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MAUI, Hawaii – The federal government has dispatched a team to Hawaii to investigate how the deadly wildfire started on Maui.

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Members of the Bureau of Alcohol, Tobacco, Firearms and Explosives were sent to the island on Thursday to find out exactly where the fire started and how it was sparked, NBC News reported.

The ATF has sent one electrical engineer, two certified fire investigators, a certified fire investigator candidate and an arson and explosives group supervisor, the Honolulu Star-Advertiser reported. They are part of the agency’s National Response Team, which has been activated 21 times this fiscal year and 910 times since it was started in 1978,

They will also work with local authorities to find missing people and identify those killed.

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The FBI is also in the area to collect DNA samples from family members of those who remain missing.

There are approximately 1,000 people who are unaccounted for, CNN reported. More than 2,000 homes and businesses have been destroyed.

News of the federal officials’ dispatch came after State Attorney General Anne Lopez announced that a third-party private group would be conducting an independent investigation, Hawaii News Now reported. The group will look at the performances of agencies in preparing and responding to the fire. The information gathered will be used to make adjustments to the state’s response to future emergencies.

Meanwhile, the head of Maui’s Emergency Management Agency has stepped down. Administrator Herman Andaya resigned, citing unspecified health reasons, The Associated Press reported. No details of what those health reasons were given. His resignation was effective immediately.

The agency had been criticized for not activating the island’s outdoor alert sirens. Andaya said that he was afraid that if they had been used, the people who needed to evacuate would go “mauka,” or a Hawaiian navigational term that means heading inland or toward mountains.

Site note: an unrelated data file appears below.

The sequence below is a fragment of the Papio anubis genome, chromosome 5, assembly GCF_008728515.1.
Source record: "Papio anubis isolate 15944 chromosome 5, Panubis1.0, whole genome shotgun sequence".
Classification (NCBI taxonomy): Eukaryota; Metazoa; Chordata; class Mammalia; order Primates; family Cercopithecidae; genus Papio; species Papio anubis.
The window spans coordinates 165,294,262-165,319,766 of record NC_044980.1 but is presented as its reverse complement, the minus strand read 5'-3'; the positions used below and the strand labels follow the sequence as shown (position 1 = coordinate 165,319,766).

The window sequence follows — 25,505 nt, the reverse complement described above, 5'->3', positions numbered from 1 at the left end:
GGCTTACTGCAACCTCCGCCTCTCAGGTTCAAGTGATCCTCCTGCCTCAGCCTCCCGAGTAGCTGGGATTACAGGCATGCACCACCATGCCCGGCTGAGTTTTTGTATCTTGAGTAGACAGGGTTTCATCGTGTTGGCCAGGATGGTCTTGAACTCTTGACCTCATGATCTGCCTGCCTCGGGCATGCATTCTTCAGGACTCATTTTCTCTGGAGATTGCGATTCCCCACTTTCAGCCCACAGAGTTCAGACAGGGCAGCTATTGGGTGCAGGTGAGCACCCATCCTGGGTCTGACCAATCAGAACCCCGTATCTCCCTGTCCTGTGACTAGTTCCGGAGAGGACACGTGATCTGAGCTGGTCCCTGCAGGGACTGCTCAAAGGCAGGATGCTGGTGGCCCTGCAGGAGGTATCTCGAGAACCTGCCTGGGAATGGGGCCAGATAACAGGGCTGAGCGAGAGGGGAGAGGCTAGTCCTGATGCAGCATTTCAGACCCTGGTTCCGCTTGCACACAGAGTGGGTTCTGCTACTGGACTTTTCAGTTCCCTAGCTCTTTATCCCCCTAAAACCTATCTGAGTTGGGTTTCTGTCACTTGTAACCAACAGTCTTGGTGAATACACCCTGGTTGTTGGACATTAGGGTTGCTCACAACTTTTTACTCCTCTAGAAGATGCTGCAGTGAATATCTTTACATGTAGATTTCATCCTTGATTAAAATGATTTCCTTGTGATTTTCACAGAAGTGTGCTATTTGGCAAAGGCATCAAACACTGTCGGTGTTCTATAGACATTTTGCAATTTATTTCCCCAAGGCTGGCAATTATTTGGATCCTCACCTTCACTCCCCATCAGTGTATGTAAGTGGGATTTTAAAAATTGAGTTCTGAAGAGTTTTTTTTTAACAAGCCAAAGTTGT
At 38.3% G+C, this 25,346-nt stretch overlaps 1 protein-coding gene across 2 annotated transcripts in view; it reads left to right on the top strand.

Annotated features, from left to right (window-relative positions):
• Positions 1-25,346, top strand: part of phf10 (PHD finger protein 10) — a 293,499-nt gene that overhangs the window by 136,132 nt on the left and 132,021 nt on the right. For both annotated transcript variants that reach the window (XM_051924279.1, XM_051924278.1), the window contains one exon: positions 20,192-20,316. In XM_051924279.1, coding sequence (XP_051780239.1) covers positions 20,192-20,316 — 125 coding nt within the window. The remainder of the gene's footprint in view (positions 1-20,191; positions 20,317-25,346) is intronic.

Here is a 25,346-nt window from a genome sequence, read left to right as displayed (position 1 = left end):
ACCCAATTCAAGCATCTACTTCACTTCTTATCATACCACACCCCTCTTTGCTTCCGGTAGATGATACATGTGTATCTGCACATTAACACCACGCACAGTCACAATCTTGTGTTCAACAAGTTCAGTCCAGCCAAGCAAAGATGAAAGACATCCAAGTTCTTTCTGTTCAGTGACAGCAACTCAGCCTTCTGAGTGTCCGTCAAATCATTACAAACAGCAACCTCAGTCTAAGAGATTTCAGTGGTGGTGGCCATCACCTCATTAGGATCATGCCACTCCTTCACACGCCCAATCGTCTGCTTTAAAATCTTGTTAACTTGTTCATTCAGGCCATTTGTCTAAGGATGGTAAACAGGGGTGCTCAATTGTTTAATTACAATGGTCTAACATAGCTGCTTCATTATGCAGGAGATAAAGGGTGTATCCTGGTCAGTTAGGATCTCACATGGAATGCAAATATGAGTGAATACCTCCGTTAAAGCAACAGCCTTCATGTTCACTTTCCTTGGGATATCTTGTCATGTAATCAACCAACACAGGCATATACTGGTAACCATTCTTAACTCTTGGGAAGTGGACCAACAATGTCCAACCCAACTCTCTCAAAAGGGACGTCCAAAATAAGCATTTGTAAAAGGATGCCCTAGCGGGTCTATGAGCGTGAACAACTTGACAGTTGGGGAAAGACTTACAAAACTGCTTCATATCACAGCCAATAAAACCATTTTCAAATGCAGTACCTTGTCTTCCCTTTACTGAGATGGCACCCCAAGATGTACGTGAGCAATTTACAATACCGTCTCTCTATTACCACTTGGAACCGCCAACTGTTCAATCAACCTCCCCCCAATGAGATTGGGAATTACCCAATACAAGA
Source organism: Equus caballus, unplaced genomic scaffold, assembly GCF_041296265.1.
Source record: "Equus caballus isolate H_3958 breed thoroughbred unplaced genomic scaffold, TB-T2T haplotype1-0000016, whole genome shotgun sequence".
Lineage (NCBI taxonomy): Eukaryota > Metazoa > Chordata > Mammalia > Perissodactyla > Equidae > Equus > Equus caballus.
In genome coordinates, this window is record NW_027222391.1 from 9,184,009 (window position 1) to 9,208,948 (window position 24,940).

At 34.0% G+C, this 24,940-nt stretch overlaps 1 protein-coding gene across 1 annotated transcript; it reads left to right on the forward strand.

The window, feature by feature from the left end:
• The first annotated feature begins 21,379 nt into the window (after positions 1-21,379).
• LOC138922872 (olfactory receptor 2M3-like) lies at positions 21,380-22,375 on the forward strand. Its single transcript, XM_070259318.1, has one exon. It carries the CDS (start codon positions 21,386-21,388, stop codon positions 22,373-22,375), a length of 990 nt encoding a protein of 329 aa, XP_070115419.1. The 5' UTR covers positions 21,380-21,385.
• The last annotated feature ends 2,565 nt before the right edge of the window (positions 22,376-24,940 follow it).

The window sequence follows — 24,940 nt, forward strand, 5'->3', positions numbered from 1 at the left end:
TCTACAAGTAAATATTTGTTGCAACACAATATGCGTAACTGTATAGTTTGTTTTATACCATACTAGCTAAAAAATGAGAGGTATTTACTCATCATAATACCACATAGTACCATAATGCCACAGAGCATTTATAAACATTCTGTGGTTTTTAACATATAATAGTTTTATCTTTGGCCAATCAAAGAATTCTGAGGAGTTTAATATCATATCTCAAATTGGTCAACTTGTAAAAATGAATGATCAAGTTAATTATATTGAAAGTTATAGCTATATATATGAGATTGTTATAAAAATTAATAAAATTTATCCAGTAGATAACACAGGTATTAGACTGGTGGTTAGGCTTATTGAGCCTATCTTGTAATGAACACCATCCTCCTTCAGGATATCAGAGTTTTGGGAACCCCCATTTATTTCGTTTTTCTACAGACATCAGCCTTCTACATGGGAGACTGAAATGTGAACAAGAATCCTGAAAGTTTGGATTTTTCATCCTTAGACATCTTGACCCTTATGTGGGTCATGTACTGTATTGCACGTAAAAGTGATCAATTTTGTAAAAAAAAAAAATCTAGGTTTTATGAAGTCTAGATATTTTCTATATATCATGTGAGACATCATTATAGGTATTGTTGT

“If that was the case, then they would have gone into the fire,” Andaya had said, according to the AP.

However, Sen. Angus McKelvey called that line of thought “insulting.”

“I’ve heard the line that ‘people would have panicked and ran up to the mountains because it’s a tsunami siren.’ … It’s insulting to think that people would be that clueless, that they wouldn’t know that sirens blasting was because of the fire,” McKelvey told CNN. “These are not tsunami sirens. They’re disaster sirens.”

It wasn’t just the lack of warning sirens that caused the fire to contribute to the loss of life. There was also a water shortage and escape routes were blocked by vehicles that were caught in the fire, the AP reported.

At least 111 people were killed, mostly in the area around Lahaina on the island’s west coast, CNN reported. Most of the area still hasn’t been searched.

It has been speculated that the blaze was started by powerlines but that has not been confirmed. It has been noted that Hawaiian Electric, which supplies power to Maui, did not power down the lines when high winds created dangerous fire conditions. There had been faults found on the grid before the fires started, CNN reported.